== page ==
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Tell The Truth About Violence

Helen Ubiñas

October 18, 2009

How many times have Hartford residents and community leaders gathered for some meeting or summit or dog-and-pony press conference to wring their hands about the violence that plagues the city, only to find themselves in the same situation again and again.

Dodging bullets.

Holding vigils.

Burying the dead.

Futilely trying to find answers while our esteemed leaders repeat easy bromides: Overall crime is down; good people have nothing to fear. It's just bad guys shooting bad guys.

Missing from all of that was just one thing — the truth.

The truth that slipped out in an internal police memo obtained by The Courant and that painted a frightening picture of what's really going on with gangs in the city.

The truth that finally shows the extent of what we've been battling unsuccessfully for so long.

Consider some of the more alarming information in the memo prepared as background material for a federal grant application:

•4,000 gang members in the city associated with one of 138 city gangs.

•800 young people involved in some type of gang lifestyle.

•Middle school playgrounds with a "prison yard atmosphere." (And we wonder why kids aren't being educated in Hartford.)

•A city where so many people identify themselves as gang members that it qualifies as "gang infestation."

Linger on that insanity for a moment.

This is the kind of truth that should have sent Police Chief Daryl Roberts and Mayor Eddie Perez running to beg the state for more manpower, to set up some gang task force, to — at the very least — alert their residents.

But that would mean having to admit that they weren't doing everything they could to keep the city safe, that those curfews and home visits with some of the city's biggest troublemakers were jokes, that they had a far bigger problem on their hands than they were admitting.

And how would that make them look?

Just the other day, after a spate of killings that pushed the city's homicide rate to 30, two fewer than all of last year, there was Chief Roberts, once again attributing the violence to the economy, to incivility — to anything but the profound dangers lurking in the streets and the schoolyards.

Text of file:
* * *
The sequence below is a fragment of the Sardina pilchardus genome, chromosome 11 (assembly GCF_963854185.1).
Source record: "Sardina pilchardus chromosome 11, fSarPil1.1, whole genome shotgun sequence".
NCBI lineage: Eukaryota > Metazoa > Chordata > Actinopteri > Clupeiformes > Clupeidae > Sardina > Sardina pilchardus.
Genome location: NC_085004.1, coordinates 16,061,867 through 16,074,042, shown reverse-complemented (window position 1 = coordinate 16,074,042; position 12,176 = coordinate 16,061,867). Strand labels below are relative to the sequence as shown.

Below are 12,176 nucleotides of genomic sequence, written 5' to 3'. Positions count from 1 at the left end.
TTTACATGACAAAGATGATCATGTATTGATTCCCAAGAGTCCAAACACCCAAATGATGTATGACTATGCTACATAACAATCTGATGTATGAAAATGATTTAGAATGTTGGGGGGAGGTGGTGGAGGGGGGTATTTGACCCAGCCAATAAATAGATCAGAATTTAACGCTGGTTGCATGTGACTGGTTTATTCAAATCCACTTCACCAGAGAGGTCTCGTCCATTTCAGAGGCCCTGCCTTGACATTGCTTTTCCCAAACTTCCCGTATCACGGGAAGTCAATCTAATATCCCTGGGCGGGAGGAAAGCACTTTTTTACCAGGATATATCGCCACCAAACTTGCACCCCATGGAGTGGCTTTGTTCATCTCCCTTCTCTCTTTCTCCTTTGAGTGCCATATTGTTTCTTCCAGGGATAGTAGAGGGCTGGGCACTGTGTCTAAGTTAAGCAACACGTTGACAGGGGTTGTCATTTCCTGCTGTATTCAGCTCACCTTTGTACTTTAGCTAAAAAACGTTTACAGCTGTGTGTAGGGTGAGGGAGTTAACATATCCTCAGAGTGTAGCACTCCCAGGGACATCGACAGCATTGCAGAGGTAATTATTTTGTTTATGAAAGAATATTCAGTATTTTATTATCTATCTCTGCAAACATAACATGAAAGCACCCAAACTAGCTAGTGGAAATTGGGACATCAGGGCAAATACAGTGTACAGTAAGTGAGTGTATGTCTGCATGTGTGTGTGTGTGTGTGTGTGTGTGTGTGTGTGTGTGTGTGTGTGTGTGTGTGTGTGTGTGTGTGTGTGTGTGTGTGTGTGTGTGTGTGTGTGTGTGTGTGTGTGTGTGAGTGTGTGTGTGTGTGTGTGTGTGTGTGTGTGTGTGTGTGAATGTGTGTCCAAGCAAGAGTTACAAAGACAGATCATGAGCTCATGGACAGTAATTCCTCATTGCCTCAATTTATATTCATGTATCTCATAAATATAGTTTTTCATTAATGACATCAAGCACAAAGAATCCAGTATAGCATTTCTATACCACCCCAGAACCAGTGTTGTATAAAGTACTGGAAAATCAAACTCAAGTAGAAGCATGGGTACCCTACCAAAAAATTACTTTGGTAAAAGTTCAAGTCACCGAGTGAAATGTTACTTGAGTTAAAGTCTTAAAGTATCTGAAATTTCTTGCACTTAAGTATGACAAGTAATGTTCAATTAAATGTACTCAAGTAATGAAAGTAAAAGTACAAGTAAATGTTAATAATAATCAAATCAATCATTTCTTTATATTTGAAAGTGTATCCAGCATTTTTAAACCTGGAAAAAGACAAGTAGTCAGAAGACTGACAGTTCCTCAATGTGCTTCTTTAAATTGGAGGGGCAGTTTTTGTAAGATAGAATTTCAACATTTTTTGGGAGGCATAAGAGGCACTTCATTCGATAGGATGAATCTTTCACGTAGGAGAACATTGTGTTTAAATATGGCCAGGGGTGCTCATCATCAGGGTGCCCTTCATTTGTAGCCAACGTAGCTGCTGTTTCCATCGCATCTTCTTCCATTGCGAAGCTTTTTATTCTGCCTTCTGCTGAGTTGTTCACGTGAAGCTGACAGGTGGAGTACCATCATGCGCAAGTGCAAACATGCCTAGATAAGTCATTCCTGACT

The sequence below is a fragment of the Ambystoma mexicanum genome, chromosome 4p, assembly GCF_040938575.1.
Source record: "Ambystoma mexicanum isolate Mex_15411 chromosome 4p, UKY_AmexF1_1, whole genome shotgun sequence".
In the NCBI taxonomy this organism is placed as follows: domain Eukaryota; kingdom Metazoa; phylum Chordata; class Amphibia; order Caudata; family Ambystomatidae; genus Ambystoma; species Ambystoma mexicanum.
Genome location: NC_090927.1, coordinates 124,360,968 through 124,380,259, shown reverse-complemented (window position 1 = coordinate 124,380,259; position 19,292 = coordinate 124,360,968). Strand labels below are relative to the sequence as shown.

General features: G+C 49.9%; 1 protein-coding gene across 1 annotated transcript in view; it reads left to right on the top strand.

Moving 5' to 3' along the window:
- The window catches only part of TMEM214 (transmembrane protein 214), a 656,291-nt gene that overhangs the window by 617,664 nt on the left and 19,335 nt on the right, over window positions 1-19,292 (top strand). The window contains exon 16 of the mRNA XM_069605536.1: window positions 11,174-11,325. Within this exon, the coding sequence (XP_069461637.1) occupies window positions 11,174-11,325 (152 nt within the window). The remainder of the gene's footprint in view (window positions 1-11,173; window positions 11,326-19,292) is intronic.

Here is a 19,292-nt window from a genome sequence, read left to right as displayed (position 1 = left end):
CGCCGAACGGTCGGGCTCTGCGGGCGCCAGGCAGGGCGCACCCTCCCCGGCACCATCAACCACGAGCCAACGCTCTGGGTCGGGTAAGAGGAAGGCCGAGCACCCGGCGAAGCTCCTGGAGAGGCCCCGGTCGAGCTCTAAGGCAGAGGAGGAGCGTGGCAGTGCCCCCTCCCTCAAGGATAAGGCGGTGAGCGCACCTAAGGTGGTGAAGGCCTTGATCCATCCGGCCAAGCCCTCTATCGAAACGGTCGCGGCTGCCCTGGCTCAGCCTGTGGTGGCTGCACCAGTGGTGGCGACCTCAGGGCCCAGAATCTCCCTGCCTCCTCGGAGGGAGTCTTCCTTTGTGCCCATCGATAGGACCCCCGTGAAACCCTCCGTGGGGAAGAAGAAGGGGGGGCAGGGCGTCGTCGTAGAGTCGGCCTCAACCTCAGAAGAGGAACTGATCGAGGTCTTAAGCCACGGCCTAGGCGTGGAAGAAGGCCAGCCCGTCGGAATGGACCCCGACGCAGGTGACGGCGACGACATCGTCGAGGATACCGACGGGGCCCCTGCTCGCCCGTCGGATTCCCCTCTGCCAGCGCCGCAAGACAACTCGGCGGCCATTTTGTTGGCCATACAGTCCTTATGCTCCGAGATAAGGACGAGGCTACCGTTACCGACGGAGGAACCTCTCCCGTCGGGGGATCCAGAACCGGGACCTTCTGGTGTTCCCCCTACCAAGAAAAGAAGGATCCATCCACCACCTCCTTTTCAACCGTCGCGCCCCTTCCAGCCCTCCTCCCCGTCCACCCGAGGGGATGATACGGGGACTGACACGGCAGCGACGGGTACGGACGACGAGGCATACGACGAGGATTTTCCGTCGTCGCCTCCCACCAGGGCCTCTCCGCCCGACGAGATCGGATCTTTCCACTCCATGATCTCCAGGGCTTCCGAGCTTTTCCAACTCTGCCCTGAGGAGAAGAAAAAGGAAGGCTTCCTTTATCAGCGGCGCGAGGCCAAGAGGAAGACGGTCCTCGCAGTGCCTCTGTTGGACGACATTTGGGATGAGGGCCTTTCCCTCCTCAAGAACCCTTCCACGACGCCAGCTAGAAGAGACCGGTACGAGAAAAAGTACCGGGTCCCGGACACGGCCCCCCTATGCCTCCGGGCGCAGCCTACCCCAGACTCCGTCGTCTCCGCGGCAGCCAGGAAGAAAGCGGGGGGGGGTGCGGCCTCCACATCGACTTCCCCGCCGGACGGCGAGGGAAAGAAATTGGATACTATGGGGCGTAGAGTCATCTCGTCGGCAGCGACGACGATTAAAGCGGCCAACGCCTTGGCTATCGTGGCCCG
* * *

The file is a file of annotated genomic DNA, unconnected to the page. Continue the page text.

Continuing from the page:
"We can't be responsible for how human beings treat each other," Roberts said.

Maybe not, Chief. But it's absolutely your responsibility — your duty, actually — to tell your community the truth.

And yet here we are again; more denial, more deflection, more mush-mouthed nonsense about how the memo was largely about loosely knit groups that shouldn't really be called gang members.

"Ten guys on the block, let's all put on red jackets, and now we're a gang," came Roberts' dismissive characterization in a news story.

Yeah, that's how the Latin Kings and the Solidos got started — before they hijacked the city.

Here's the bottom line: If we don't have a problem, does that mean someone pumped up the numbers to help get some grant money? And if we do, why are we now trying to sweep it under the rug?

Even if just a fraction of what's in that report is true, we're in trouble — with deeply embedded violence, for sure.

But also with leadership that would rather play some public relations game than admit they may be in over their heads.

How can we ever solve the problem of violence in the city with this kind of chronic unwillingness to admit the depth and breadth of what we're up against?

We can't.

We won't.

Reprinted with permission of the Hartford Courant. To view other stories on this topic, search the Hartford Courant Archives at http://www.courant.com/archives.
| Last update: September 25, 2012 |
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